Where Have All the Swing Sets Gone?

As I visit preschools and observe children playing outside I am continually reminded that the swing set that was once a staple on every playground is now absent. Swing sets seem to be disappearing like dinosaurs of an era long gone—they are becoming extinct!

I’ve heard the reasons. Children can pinch their fingers while grasping the chain; other children can run in front of a child swinging and get hurt; swings present a safety hazard on the playground. Strict federal guidelines, state licensing and the insurance costs make it impossible to keep swings where they once were. The U.S. Consumer Product Safety Commission Handbook for Public Playground Safety requires that swings be set apart from any other structure, with a clearance both in front and back equal to twice the height of the swings, and six feet of clearance on either side. That’s sometimes most of the space in a typical preschool playground! And the standards also call for costly new playground surfacing beneath swings to cushion falls. There are certainly unsafe swing sets out there but to totally eliminate them has created some unexpected developmental delays for many children. Swing sets are being torn down but nothing is being erected in their place that offers the same contributions to a child’s physical, cognitive and social development.

When a child is swinging, both the vestibular system and proprioceptive system are being activated. The vestibular system is comprised of several structures in the inner ear. When the head tilts in any direction fluid moves small hairs within the structures and their movement lets us know our position in relation to the earth’s gravity. This is how we know when we are in motion. The proprioceptive system gathers information from the muscles and joints to tell us our body position and posture. Swinging naturally helps children to develop balance and coordination. The visual connection between vestibular and proprioceptive systems is also developed through swinging, as swingers use visual cues to adjust their balance and movement. The influence of these systems plays a major role in the developmental milestones of sensory processing and gross motor skills for children. And let’s not forget the relationship between swinging and social development. Whoever thinks that swings don’t promote cooperation never heard best friends say, “I’ll push you, if you push me.”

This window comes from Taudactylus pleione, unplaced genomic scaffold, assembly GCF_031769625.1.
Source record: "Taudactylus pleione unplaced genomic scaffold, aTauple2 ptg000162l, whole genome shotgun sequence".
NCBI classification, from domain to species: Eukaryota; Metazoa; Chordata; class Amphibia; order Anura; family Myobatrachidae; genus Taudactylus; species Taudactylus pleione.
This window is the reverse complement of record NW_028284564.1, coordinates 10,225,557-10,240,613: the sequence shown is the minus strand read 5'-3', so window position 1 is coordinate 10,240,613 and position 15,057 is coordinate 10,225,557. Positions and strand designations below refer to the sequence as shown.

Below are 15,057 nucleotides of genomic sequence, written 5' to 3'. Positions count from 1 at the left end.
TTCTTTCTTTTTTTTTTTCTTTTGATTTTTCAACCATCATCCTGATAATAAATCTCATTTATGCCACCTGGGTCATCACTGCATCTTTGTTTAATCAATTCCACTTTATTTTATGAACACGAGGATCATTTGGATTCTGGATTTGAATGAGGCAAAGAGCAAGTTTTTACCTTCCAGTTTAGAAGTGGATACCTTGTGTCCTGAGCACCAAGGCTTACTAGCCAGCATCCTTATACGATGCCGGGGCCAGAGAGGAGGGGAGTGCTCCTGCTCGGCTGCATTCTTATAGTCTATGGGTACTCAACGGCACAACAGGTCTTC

Do the benefits of swings outweigh the risks?

11 thoughts on “Where Have All the Swing Sets Gone?

  1. Yes, the benefits of swings outweigh the risks! But, then, what would you expect a fellow physical activity specialist to say? : )Congratulations on the new blog, Sharron. You’re offering readers some pretty wonderful information!

  2. I teach creative movement in my preschool. I incorporate warm-up motions, vigorous motion and cool-down time in every class session for 2 and up.I agree swinging benefits outweigh risks, but many hands are tied on directors’ levels regarding installation at preschool. Perhaps a brief article that could be republished for parents, encouraging them to take children to parks, would be a meaningful endeavor.I would like to see a future blog on special movements for 12-24 months, as right now I am engaging them in only explorations of rhythm and hand and arm movements to go with songs.Thanks for shining a light on an undervalued part of preschool curriculum.

  3. Congratulations Sharron on the new blog site. I will certainly pass it along to the other Directors in the CNH district. I have always been a fan of tire swings in preschool play yards. The benefits are swinging there along with many added social benefits for preschoolers!!!

  4. Studies also show that swinging activates the “language” part of the brain. I’ve always had my homeschooled kids swing before doing their academic work. Being a family childcare home, we still have swings in our backyard, but we also have a swing hung up in our house with mats underneath for days when the weather limits our outdoor activities. We also “swing” kids on the parachute and we have a big swing on the front porch where we swing while we wait for moms and dads.

  5. in addition of what rainbowconnection and Sharron said swinging rhythmic is usually calming,while fast is alerting. try various types of like tireswing hammock swing and also rope and try different movements such as forward and back, side by side and untwisting after you’ve wound up the swing chains does she make eye contact? laugh? get angry? dizzy? or overstimulated? A child who is underractive to vesticular system input and begs you to push him harder and faster may unexpedtedly switch into sensory overload and have a very hard time calming down.

  6. Our 3 year old Visually Impaired child loves to swing. We installed an indoor swing in our home, so that he can swing year round. Whenever he needs a little “down time” we put him in the swing and it immediately gives him focus and fun, while getting exercise! I am glad to hear there are other benefits as well. thanks for the great article.

  7. Hi Sharron: I am so glad you have a blog spot. What is your opinion about children swinging on their stomach? Is this good? My director feels that children should only be sitting on their bottoms when they are on the swing.Thank You. Swinging is really good for the adults too! Prestigious Pat

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